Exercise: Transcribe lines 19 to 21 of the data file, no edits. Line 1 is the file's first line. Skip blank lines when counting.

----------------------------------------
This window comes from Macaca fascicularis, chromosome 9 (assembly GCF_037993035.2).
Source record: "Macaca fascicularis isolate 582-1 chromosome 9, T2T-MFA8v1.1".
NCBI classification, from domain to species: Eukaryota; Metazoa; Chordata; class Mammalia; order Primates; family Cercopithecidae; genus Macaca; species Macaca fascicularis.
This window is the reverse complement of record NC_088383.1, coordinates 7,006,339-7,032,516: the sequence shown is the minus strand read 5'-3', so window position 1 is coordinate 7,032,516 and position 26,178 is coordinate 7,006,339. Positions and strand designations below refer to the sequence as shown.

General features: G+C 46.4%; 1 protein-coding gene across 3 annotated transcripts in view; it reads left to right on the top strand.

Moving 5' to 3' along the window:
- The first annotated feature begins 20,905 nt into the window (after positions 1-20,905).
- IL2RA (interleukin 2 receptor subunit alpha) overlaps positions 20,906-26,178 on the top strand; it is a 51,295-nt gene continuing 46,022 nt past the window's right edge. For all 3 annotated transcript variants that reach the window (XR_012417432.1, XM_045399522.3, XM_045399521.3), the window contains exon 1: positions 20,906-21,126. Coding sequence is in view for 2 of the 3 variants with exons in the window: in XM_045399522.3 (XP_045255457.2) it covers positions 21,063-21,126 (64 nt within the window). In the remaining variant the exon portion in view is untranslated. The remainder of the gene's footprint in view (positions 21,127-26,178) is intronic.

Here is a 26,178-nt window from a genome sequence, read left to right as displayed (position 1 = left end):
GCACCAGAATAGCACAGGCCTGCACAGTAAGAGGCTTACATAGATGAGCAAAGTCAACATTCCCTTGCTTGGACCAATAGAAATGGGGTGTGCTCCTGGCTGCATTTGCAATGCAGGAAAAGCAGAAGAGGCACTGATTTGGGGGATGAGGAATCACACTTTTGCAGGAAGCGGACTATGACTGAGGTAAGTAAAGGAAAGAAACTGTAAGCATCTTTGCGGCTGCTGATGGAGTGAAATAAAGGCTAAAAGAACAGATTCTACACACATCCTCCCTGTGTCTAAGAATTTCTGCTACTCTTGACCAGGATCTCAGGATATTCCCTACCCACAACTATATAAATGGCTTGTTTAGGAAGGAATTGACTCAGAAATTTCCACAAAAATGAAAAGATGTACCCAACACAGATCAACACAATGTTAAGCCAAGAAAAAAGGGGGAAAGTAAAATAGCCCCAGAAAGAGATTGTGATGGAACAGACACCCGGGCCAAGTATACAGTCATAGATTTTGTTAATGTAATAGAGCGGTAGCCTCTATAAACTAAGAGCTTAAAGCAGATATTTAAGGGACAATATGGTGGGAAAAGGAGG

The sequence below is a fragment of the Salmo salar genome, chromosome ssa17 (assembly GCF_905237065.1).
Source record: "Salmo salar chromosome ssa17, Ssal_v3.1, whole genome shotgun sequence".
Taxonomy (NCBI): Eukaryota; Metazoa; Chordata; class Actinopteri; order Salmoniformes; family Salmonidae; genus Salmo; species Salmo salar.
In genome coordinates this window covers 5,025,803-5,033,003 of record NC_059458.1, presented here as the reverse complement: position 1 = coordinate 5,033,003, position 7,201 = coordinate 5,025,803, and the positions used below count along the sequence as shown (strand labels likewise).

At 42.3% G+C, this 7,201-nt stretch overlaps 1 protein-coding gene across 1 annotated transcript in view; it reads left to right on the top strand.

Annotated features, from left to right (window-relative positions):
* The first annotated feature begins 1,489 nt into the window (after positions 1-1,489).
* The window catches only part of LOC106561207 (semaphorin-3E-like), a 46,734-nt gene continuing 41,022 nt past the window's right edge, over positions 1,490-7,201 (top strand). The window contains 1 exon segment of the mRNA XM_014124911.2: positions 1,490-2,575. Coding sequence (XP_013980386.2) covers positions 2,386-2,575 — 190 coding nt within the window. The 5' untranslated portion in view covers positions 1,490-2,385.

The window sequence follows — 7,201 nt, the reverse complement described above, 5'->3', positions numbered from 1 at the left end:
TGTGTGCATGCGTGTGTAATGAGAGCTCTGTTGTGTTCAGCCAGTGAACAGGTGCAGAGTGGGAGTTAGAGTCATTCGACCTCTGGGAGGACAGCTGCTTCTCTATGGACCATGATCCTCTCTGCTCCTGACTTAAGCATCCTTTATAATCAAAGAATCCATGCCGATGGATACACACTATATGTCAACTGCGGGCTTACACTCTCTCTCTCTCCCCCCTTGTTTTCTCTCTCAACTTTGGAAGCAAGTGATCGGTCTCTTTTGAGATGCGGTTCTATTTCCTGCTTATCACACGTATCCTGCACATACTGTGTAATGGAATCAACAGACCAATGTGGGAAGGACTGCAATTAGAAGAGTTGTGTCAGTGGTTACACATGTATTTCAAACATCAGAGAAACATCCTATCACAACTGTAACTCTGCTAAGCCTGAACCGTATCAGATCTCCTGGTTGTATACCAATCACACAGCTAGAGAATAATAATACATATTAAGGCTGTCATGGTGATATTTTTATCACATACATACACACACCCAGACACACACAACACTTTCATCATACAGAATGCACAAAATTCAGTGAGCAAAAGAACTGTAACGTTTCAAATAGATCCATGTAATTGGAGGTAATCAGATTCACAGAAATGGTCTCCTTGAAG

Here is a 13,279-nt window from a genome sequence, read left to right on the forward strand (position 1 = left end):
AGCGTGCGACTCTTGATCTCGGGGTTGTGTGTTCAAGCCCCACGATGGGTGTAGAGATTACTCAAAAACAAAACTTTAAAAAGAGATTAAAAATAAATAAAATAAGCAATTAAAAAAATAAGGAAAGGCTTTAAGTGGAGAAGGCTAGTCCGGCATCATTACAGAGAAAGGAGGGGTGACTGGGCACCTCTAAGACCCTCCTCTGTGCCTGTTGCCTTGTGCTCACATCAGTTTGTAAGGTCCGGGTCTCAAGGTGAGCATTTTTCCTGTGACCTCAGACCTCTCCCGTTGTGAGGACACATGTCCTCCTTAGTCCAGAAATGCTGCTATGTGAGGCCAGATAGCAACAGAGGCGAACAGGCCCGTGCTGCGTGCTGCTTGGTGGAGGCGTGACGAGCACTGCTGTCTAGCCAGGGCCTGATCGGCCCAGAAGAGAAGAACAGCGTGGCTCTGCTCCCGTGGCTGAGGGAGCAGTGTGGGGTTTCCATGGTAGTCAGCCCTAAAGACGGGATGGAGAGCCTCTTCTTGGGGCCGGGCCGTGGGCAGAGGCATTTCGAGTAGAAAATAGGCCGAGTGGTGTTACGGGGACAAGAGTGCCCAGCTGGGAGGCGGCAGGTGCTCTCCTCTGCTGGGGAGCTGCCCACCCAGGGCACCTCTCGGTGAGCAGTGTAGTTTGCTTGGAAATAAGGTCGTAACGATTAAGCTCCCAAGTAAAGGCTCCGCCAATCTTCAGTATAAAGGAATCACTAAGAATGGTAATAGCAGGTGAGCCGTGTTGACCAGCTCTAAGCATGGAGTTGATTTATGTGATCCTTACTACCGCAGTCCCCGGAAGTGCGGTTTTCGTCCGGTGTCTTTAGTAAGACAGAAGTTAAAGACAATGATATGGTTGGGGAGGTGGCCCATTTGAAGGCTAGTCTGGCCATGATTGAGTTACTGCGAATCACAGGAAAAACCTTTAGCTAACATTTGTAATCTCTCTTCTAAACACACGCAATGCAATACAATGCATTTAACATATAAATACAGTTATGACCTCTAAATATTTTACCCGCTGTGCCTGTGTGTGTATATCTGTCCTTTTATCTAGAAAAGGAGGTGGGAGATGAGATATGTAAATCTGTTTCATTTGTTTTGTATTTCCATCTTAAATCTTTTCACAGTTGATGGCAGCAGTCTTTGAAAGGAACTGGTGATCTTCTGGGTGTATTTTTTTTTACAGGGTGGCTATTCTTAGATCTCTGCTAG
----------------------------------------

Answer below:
The window sequence follows — 7,201 nt, the reverse complement described above, 5'->3', positions numbered from 1 at the left end:
TGTGTGCATGCGTGTGTAATGAGAGCTCTGTTGTGTTCAGCCAGTGAACAGGTGCAGAGTGGGAGTTAGAGTCATTCGACCTCTGGGAGGACAGCTGCTTCTCTATGGACCATGATCCTCTCTGCTCCTGACTTAAGCATCCTTTATAATCAAAGAATCCATGCCGATGGATACACACTATATGTCAACTGCGGGCTTACACTCTCTCTCTCTCCCCCCTTGTTTTCTCTCTCAACTTTGGAAGCAAGTGATCGGTCTCTTTTGAGATGCGGTTCTATTTCCTGCTTATCACACGTATCCTGCACATACTGTGTAATGGAATCAACAGACCAATGTGGGAAGGACTGCAATTAGAAGAGTTGTGTCAGTGGTTACACATGTATTTCAAACATCAGAGAAACATCCTATCACAACTGTAACTCTGCTAAGCCTGAACCGTATCAGATCTCCTGGTTGTATACCAATCACACAGCTAGAGAATAATAATACATATTAAGGCTGTCATGGTGATATTTTTATCACATACATACACACACCCAGACACACACAACACTTTCATCATACAGAATGCACAAAATTCAGTGAGCAAAAGAACTGTAACGTTTCAAATAGATCCATGTAATTGGAGGTAATCAGATTCACAGAAATGGTCTCCTTGAAG

Here is a 13,279-nt window from a genome sequence, read left to right on the forward strand (position 1 = left end):